Still, there are those (and I begin to count myself amongst those, even though I know the current equipment is perfectly adequate) who’ll willingly pay a premium when the lens bears that Zeiss or Leica name.  Part of the reason I bought into the 4/3rds system was the ability to play with German lenses — the original intent, after spending multiple luminous moments with the Zeiss gem that comes on the Sony DSC-V1 and -V3 (and, reputedly, on the Casio EX-P600 and -P700) was to get a Contax/Yashica mount adapter as a supplement to a Nikon adapter, but a good deal came up on a Leica R adapter.  I know, rationally, that my photographs aren’t incredibly better just because of the brand of lens I put in front of the camera — and the results seem to bear it out, there’s nothing extraordinary about the Nikon/E-1 combo in relation to the Leica/E-1, at least to my untrained eye.  But there is something else at play here, whether it’s the tactile rock-solid feel of the Leica R lenses, or the way they balance, or the fact that, since most of my photos all year were taken with the Panasonic DMC-LC1 prior to shifting over to the E-1, I’ve become accustomed to the Leica direction of operation.

Funny thing is that I was that same guy who sneered at folks overpaying for that red dot — why, if the Leica R lenses were so much more expensive and slower than the Nikon exotica, would anyone pay the difference?  I can’t say that I’ve found some magic justification, either.  All I really know is that I’ve been shooting a lot more frames lately; whether that’s the camera or the lens, it’s having a decided effect on the proportion of keepers, or rather, displayers.  You can’t approach photography as an investment hobby, which is unfortunately the direction that rangefinder photography has drifted into; that’s like telling an auto mechanic to take good care of their wrenches as they’ll have collector’s value in the future.  Undeniably, there will be historical value; unfortunately, they make such good tools that you’re compelled to use them, wrenches or lenses.

The two Leica R lenses I do own were cheap because of their cosmetic condition; they duplicate focal lengths and abilities I’ve already got in Nikon mount so truthfully, I have no business owning them.  It’s strange that they already feel far more natural — reproducing the scene as-I-saw-it and not interfering with the process — than anything I’ve used before.  I may be compelled to make it a trio or more, especially as several of those lovely Telyt 400 f/6.8’s have materialized at reasonable prices … I could always use a bit more hand-held reach.


Outside and About

8 June 2008

Dear J-

I’ve inexplicably received a subscription to Outside magazine. I suspect that it may be due to renewing a discount card at the local used video game store and, in response to the list rattled off by the bored-looking clerk (“Uh … there’s Official Playstation Magazine, Official Nintendo Magazine, Official XBox Magazine, …”) I responded that I didn’t need any of those, so clearly, they gave me the magazine targeted towards twentysomething slackers and video game folks. Either that, or I’m mis-representing a nice gift someone got for me.

As magazines go, it’s not bad, but not terribly memorable either: the last magazine I consciously subscribed to was Games, with many fond memories of hours spent poring over the different clever puzzles and game reviews it contained. Well, forty bucks later, I was having flashbacks again, but this time because the magazine was running, in lieu of new content, what they termed “Classic Games Puzzles” — which I recognized from twenty years ago. Plus I started to remember something distinctly less pleasant: I wasn’t very good at the puzzles then, and still wasn’t very good at the puzzles now, preferring (thanks, Mr. Larson!) to stick with what I call whodunits — logic puzzles, which showed up maybe once every quarter in Games. The next time I was at the newsstand, I invested five bucks in a book of logic puzzles and have since concluded that was an excellent buy, having lasted me nearly as long as a full year of Games.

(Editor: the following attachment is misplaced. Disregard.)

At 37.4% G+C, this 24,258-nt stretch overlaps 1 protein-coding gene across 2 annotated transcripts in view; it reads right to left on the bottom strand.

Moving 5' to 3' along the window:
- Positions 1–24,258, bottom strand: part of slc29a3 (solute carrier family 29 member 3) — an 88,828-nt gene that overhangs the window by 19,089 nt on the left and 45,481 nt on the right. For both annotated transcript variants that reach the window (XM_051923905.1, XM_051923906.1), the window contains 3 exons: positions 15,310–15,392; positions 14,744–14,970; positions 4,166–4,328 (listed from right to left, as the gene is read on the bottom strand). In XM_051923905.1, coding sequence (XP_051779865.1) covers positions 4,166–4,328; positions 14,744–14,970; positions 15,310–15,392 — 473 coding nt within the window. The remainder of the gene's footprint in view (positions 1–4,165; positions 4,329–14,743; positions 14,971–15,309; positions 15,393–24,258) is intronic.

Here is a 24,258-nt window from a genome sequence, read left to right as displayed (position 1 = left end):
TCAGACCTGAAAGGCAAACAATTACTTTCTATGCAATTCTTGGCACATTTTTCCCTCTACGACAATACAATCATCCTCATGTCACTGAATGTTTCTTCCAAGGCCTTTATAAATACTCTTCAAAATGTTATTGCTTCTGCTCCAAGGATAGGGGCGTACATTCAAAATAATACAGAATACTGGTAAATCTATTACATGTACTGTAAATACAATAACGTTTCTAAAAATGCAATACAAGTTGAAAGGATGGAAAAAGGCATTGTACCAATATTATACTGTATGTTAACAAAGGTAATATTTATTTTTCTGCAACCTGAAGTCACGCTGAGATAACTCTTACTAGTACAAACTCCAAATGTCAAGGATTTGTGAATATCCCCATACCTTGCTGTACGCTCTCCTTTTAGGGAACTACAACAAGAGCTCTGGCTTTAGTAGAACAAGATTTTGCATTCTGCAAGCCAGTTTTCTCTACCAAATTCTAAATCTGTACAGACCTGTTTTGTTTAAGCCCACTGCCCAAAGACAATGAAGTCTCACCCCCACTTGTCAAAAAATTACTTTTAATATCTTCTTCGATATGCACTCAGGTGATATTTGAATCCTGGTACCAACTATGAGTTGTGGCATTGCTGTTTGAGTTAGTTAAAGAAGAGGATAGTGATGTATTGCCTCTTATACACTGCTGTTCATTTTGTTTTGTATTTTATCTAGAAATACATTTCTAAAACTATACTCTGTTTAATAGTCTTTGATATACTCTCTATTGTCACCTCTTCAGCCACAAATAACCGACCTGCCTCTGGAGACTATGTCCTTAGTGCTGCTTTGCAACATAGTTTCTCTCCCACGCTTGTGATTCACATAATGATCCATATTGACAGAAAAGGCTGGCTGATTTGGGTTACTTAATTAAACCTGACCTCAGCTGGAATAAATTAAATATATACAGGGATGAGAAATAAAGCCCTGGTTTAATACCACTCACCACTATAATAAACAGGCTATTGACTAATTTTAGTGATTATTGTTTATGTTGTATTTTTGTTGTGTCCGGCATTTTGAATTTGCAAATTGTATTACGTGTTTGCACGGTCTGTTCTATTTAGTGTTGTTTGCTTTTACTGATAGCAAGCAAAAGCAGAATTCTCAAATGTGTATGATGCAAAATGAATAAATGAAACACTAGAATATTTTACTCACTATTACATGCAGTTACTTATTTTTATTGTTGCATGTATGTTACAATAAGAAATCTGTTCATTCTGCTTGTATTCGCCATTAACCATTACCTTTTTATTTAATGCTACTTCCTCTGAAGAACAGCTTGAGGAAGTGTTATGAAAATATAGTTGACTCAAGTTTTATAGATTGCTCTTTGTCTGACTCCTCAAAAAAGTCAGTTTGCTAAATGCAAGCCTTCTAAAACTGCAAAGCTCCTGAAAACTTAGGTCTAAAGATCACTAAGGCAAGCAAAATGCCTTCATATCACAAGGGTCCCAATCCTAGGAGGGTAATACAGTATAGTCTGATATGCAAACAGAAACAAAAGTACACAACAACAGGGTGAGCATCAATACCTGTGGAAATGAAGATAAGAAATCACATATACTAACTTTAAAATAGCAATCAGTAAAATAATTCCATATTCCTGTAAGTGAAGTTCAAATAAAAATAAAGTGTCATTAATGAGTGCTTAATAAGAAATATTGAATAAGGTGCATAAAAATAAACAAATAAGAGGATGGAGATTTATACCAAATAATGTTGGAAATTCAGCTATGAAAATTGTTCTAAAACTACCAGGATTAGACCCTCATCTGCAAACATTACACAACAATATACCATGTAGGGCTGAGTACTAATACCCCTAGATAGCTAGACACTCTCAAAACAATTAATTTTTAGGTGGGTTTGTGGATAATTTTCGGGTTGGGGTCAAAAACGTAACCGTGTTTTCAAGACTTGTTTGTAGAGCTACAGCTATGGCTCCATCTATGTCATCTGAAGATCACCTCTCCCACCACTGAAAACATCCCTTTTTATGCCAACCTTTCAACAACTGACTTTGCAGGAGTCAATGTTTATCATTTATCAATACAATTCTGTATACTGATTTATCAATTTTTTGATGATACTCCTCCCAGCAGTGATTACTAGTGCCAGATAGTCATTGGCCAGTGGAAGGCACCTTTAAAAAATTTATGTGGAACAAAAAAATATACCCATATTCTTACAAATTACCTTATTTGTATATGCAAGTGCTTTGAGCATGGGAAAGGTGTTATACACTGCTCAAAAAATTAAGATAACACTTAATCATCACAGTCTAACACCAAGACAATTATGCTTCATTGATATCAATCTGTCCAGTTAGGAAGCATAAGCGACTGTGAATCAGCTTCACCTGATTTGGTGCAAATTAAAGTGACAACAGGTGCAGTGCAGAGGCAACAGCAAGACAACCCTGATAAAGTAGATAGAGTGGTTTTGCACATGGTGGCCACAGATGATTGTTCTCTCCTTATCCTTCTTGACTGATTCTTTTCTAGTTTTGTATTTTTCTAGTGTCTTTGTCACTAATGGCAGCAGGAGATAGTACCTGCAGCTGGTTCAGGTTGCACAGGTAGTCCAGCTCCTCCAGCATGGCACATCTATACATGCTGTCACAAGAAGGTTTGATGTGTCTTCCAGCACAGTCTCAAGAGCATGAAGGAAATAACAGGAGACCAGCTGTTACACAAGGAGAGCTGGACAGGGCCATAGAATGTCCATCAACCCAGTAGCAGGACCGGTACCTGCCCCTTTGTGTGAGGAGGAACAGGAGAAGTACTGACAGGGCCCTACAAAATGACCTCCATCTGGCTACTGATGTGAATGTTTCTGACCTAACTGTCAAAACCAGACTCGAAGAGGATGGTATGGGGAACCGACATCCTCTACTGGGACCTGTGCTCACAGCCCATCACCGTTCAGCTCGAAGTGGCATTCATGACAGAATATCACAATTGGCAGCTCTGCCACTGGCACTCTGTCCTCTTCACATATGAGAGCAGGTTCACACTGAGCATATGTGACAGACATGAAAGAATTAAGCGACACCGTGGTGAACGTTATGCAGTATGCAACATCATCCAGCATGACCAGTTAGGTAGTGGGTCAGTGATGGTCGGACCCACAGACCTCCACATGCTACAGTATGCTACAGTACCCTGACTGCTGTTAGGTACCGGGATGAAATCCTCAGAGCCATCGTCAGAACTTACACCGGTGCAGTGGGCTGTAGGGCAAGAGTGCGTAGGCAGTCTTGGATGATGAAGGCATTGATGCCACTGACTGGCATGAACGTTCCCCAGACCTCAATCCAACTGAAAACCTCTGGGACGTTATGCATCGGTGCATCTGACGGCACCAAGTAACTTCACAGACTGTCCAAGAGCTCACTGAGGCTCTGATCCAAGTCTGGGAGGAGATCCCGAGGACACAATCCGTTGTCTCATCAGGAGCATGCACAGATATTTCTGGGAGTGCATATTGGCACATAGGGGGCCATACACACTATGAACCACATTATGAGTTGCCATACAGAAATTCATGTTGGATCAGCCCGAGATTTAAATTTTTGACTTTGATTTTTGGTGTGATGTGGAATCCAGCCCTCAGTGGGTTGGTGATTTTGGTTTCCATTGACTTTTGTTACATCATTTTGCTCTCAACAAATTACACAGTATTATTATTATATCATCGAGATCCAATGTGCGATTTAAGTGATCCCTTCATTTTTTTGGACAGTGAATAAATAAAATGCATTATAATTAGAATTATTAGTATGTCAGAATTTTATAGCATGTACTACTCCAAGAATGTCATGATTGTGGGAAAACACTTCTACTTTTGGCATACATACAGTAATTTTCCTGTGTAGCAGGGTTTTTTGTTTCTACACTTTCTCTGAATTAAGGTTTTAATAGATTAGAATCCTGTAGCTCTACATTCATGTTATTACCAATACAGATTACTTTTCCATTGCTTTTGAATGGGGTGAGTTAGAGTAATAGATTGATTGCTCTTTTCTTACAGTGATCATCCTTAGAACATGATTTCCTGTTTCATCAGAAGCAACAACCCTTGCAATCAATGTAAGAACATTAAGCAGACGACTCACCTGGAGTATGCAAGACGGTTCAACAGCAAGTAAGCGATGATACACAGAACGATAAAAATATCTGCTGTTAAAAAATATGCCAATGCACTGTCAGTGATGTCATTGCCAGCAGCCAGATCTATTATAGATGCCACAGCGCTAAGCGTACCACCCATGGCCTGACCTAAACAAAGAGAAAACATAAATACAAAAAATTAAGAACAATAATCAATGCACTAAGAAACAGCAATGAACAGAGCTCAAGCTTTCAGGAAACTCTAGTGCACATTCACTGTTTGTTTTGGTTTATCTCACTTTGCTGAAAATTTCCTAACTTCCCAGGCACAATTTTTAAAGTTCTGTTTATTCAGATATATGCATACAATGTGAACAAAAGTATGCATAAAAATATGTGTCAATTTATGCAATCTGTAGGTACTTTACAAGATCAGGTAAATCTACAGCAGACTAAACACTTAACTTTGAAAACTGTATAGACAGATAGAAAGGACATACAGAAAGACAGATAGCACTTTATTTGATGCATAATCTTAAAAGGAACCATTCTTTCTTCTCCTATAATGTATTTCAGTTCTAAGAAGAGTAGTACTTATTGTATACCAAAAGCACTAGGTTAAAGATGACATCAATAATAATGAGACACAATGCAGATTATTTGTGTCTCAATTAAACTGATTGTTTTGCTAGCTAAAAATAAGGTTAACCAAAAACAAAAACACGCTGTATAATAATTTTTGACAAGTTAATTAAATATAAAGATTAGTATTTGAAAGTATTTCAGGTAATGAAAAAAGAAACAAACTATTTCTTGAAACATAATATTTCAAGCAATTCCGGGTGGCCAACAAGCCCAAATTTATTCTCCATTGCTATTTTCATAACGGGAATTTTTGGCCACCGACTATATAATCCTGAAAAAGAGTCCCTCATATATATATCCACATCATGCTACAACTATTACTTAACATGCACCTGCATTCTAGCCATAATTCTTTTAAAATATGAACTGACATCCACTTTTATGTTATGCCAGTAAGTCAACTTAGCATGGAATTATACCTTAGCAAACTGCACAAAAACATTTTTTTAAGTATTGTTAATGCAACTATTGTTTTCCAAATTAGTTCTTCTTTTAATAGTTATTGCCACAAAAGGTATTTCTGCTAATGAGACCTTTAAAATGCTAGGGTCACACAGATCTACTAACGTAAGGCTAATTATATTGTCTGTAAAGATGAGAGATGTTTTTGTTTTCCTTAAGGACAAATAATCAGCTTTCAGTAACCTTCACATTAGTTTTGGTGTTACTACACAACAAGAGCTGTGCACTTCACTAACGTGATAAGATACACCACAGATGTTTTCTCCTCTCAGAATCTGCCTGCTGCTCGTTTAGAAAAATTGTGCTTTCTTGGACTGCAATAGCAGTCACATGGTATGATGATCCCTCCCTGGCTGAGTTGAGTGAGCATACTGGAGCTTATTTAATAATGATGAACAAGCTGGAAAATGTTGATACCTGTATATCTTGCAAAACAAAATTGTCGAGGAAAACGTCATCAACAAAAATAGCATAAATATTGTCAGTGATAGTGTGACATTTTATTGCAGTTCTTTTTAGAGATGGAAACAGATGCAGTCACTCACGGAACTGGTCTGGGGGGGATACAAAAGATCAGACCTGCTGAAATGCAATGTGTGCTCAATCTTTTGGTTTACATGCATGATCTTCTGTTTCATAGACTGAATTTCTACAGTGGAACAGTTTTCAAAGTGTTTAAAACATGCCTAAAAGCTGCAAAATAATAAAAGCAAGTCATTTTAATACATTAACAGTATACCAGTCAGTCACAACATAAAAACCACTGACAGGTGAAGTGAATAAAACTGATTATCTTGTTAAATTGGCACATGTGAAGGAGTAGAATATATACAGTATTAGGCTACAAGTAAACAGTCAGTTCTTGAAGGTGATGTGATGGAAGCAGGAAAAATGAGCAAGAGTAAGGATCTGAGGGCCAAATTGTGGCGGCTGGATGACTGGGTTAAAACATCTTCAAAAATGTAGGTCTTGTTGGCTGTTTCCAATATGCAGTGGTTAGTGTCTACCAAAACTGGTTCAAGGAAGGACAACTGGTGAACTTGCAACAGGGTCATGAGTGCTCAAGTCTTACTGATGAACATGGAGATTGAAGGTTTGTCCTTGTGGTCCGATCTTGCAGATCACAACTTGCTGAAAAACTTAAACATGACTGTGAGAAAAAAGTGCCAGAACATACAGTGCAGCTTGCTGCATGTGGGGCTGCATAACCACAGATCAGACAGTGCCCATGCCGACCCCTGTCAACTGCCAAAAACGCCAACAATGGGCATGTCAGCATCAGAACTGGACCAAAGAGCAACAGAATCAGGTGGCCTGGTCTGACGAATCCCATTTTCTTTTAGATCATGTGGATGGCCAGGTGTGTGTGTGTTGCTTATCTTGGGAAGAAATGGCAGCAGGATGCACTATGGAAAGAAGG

But this is about Outside, a study in contradictions. On one page you have spiritual transcendence: the world is both bigger and smaller than we think it is, its natural wonders overwhelm and awe us; yet on the next, gear reviews aimed mainly at separating fools and money (if I’m spending $2 000 on binoculars, they’d damn well better go out and get the sights for me — while I sleep — download them, and put on a slide show when I get back, Nikon ED glass or not). So I note with some amusement how Marc Peruzzi’s (the resident grump) column (“The Big Idea”) in the July issue decries the ubiquity of surf culture, focussing on the money (selling out) and hypocrisy (how can surfing be so noble if it’s neither risky nor mellow?) of it, like that of any other sport. There are those (in other words, the majority) who feel that the NBA Finals were rigged in a way — Kevin McHale, GM of the Timberwolves, pulling a blockbuster trade of Kevin Garnett to the Celtics (McHale’s former team) and forming them into something formidable, just as Jerry West, formerly of the Lakers, retires just before Memphis sends their best player, Pau Gasol, to the Lakers, who promptly rip back through the playoffs following a few years of aimlessness with Captain Kobe at the helm.

What bothers me more about Peruzzi’s column is not so much the content (or malcontent, if you will), but the sneering attitude behind it. The whole thing faintly reeks of holier-than-thou (it’s a sweet, cloying odor) and of being able to pass judgement because, somewhere, somehow, someone’s decided he’s more hardcore than you, or whomever he criticises. It’s not the facts he cites, which are sufficiently compelling, or the advertisers he skewers, but the personal anecdotes he brings in just make him look like an ass and detracts from the overall tone of the essay. Oh, and note to the editor — putting this at the end of the column:

EDITOR’S NOTE: See page 110 to get styled for summer’s coolest sport. Shakka-gnar, brah!

only serves to prove that either you don’t actually read the content and/or you’ve missed the point.